Cole: Let's be real. It feels like we're losing all the time. In 2016 and 2017 the fascists won a lot of big victories in their quest to exploit people and the planet. I wanted to sing about this because I got so tired of the idea that we have to beat these people in order to survive. I am tired of losing to these motherfuckers, and tired of being forced to play by their rules. LOSE LOSE LOSE is about defining the world for yourself, not letting your life become a chess piece in a game you didn't ask to play.

April in Houston

Cole: Fragmenting the past! This song has a guitar riff I recorded on my voice memos as its main hook. It has hi-hat samples from a trap music sound pack. We recorded Jakob (from Ultra Q) saying "Drums in my ear just what I need" because we had heard a clip of Marvin Gaye saying that before recording "Heard It Through The Grapevine". When life gets hectic, sometimes drums in your ear are the only way of subdividing time to give order and form to the chaos. When it seems like everybody wants something from you that you haven't figured out how to give yourself, rhythm moves your needle a bit closer to the solution.

Lonely Ghosts

Cole: No matter how lonely you feel, there's always someone who feels the same way. That's why I love playing shows-- you get to connect with people and see people connect with each other in a way you might not have realized was possible. This song is an ode to loneliness in all its forms and to all my lonely ghosts out there.

IKEA date

Max: This is a song about being in a long-distance relationship. Heavily inspired by Interpol and New Order, we wanted to provide an avenue for people to daydream during the song. It's a song about having a dream that you are with your significant other in Ikea, playing house, only to wake up and realize that you are very far away from them.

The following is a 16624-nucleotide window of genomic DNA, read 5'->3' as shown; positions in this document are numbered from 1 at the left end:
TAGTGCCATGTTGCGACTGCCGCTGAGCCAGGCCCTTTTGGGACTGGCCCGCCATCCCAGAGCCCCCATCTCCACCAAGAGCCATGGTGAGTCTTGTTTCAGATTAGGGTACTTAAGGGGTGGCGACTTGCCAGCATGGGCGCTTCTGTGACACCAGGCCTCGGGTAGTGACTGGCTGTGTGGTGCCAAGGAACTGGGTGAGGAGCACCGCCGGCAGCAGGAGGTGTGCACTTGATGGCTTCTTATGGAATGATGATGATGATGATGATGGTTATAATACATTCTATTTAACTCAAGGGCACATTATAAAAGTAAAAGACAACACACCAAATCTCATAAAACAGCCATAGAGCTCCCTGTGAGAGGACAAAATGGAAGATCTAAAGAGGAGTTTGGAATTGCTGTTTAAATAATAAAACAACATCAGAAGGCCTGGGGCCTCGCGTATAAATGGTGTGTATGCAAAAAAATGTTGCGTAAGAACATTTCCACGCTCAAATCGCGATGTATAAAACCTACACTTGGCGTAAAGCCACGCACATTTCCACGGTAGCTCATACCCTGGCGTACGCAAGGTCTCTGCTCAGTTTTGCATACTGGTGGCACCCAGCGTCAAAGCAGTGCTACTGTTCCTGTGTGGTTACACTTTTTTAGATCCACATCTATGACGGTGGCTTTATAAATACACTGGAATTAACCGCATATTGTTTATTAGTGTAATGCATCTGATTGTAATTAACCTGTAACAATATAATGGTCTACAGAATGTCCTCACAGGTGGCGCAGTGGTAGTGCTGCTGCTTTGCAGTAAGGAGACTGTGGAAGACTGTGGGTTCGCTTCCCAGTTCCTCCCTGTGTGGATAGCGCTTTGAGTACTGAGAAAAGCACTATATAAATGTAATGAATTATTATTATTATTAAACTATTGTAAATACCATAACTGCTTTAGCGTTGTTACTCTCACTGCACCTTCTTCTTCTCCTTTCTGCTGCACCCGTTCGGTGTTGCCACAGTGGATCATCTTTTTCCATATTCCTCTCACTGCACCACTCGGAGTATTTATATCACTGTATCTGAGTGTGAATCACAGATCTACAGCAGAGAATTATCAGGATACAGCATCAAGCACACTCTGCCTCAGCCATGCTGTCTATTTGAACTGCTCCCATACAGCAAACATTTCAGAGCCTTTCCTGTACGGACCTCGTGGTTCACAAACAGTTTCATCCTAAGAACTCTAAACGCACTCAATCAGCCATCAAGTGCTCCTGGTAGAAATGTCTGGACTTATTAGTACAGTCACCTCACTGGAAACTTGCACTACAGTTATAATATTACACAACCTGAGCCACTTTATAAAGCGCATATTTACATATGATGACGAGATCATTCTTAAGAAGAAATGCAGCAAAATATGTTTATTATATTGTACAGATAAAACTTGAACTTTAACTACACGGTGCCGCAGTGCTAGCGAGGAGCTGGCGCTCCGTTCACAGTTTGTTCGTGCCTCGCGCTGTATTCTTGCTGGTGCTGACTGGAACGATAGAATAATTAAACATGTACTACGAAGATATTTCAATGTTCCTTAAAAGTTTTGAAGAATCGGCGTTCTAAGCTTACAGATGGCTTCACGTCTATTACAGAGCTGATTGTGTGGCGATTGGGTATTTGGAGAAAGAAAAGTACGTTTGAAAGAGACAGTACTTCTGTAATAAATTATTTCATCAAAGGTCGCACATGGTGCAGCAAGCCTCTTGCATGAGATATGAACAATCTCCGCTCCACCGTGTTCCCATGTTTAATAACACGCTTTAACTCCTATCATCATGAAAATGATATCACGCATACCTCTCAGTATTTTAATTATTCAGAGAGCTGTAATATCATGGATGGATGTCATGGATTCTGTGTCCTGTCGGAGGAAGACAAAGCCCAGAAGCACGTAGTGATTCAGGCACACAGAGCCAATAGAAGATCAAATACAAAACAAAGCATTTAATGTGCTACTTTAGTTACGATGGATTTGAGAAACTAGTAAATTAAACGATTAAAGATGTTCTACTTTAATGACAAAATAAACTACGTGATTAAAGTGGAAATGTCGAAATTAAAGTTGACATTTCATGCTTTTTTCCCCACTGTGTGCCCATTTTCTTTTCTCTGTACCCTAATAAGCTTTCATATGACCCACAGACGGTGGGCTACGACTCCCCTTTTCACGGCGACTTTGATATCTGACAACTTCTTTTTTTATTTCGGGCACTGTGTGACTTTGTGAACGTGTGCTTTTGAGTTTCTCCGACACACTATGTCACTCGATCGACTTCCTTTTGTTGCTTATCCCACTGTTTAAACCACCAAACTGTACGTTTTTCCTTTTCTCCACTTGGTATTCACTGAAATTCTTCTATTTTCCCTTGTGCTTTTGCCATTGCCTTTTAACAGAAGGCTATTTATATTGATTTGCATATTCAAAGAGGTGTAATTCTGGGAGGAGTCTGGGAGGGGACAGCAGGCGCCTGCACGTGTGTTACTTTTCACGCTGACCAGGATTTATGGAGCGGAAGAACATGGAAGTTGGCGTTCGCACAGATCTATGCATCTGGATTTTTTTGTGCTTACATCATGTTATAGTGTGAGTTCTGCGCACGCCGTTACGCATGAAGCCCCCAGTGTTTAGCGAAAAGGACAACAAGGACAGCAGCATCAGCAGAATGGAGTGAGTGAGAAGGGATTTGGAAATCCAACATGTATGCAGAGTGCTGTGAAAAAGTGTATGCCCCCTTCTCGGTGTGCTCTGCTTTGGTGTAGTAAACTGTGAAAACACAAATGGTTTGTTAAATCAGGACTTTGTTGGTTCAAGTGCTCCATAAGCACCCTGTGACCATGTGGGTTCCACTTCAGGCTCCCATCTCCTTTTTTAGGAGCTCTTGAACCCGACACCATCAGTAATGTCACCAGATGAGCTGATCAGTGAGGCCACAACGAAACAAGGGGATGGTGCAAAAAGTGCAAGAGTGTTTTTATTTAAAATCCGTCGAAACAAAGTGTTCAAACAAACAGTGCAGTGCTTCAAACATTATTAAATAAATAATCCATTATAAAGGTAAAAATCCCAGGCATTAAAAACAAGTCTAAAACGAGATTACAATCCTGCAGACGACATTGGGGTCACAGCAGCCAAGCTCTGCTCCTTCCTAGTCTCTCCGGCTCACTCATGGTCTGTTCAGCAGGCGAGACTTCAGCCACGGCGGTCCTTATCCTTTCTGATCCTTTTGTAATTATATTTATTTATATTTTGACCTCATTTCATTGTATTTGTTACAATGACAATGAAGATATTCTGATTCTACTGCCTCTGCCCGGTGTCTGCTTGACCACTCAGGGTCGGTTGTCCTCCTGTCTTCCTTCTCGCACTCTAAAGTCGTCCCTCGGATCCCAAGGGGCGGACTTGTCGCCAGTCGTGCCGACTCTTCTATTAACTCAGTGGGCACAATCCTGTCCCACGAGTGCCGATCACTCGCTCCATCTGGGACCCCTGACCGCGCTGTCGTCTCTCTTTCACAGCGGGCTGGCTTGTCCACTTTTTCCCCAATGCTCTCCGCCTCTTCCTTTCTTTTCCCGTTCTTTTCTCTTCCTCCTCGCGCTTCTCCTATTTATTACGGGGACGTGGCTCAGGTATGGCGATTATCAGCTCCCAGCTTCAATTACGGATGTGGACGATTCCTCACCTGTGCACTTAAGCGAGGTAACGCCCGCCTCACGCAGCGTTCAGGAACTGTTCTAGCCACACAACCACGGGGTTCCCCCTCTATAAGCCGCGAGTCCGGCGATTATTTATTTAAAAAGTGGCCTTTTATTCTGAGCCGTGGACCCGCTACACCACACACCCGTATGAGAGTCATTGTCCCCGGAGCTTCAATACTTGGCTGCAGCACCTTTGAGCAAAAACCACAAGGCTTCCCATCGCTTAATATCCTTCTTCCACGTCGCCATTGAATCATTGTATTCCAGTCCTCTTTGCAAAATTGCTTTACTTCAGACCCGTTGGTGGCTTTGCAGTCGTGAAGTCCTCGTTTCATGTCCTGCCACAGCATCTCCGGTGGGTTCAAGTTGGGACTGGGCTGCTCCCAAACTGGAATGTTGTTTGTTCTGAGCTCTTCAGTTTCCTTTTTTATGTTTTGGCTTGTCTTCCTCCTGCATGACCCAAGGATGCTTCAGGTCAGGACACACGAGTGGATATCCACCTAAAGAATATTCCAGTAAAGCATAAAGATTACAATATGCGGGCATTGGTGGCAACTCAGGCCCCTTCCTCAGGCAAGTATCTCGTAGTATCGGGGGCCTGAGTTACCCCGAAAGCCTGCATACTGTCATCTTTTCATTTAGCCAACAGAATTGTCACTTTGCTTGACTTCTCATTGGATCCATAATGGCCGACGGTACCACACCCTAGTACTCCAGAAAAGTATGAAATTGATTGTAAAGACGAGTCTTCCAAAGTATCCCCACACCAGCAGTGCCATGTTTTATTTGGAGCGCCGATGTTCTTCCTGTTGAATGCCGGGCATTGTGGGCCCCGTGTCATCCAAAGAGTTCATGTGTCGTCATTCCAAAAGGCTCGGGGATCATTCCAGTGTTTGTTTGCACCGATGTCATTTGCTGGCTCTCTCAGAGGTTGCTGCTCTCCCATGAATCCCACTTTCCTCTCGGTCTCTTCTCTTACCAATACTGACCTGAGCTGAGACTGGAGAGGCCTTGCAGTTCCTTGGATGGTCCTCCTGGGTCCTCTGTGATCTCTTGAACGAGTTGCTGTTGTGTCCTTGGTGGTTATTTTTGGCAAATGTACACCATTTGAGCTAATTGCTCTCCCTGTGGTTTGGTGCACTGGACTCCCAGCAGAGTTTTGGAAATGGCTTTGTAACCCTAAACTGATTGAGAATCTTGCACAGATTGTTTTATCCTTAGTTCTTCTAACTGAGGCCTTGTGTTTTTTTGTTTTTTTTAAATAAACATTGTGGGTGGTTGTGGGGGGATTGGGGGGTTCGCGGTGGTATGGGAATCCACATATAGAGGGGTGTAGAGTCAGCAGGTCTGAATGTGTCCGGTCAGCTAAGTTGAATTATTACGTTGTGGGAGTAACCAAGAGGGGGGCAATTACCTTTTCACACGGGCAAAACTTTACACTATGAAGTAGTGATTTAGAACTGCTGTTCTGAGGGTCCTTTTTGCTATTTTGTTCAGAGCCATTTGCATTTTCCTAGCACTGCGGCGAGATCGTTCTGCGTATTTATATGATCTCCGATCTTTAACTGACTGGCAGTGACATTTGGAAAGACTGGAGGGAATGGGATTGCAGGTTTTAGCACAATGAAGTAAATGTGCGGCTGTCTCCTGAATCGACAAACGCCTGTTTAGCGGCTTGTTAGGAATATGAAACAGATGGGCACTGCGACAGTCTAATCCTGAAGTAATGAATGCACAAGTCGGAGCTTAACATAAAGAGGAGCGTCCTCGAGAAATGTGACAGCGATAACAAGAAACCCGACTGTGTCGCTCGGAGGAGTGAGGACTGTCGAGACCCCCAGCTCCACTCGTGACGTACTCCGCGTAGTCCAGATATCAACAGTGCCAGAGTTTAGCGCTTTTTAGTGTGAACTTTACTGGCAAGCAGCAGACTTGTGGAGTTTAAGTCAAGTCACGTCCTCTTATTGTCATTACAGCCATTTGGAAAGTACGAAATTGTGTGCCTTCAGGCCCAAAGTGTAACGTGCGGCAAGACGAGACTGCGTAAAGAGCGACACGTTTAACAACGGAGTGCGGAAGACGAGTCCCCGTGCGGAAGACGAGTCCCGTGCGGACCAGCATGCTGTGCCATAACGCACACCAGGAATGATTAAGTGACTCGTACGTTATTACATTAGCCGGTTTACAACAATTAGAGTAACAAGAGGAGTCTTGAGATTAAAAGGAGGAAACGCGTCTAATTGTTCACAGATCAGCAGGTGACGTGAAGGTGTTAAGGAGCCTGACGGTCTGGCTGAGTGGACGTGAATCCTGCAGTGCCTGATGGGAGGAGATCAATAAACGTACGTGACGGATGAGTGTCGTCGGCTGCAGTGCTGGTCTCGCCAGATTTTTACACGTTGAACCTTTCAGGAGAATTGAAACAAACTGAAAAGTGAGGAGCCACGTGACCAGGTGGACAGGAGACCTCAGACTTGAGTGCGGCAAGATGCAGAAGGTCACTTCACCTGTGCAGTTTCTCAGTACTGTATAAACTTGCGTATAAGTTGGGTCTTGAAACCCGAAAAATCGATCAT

Cole: In America, we have a really intense gun problem. I can't count the amount of times I have had to make peace with the possibility of experiencing a mass shooting; it's part of being a young person in the states. I wanted to explore the explanation story that Americans tell every time a mass shooting happens. Often times it seems like we make excuses for the "misunderstood" shooter, treating it as if it's a fluke that this angry white teenager decided to shoot up a school. How could it be a fluke if these shootings are carbon replicas of the one before? Why are white teenage boys so susceptible to this hateful violence? A lot of it has to do with toxic masculinity, and how we never teach boys healthy ways of expressing emotion. That's why this song is so heavy; punk music was always an emotional release for us when we were growing up. I believe that these kids aren't acting for themselves, but instead in response to the violence we absorb every day on our television, that the NRA and its associated churches, politicians and corporations actively profit from (rifle sales go up every time a shooting is carried out), because we teach American kids to put away negative emotions, to beat them into submission, make them disappear instead of talk through them, so it's no wonder these kids think killing people is going to solve their problems.

Bad Allergies

Max: This is about recognizing that no one is perfect. Everybody has "allergies" or something they are dealing with. It's important to communicate these things (if you are comfortable) with the people you are close with, so they can understand where you are coming from.

Steve Got Robbed

Cole: I was listening to a lot of Mexican Ranchera music and was really inspired by how strong the narrative structure in the songs was. I wanted to write a song that was a story, that you could follow from beginning to end, leaving space for the listener to imagine the imagery as the song moved forward. Our friend Steve, who we make a lot of videos with and has been a friend of the band since we were kids, got robbed twice in one night; his car got broken into, and then he was later robbed at gunpoint. Unfortunately getting robbed is a pretty common experience in Oakland. It's very uncommon, however, to get robbed successively in such a short interval, so I thought it was kind of a funny story to tell. Also, we recorded all the music on an sp-1200 (the production unit RZA made all of Wu-Tang's beats on), which was such a fun and rewarding experience. Steve is doing better now.

Taken from the December 2019 / January 2020 issue of Upset.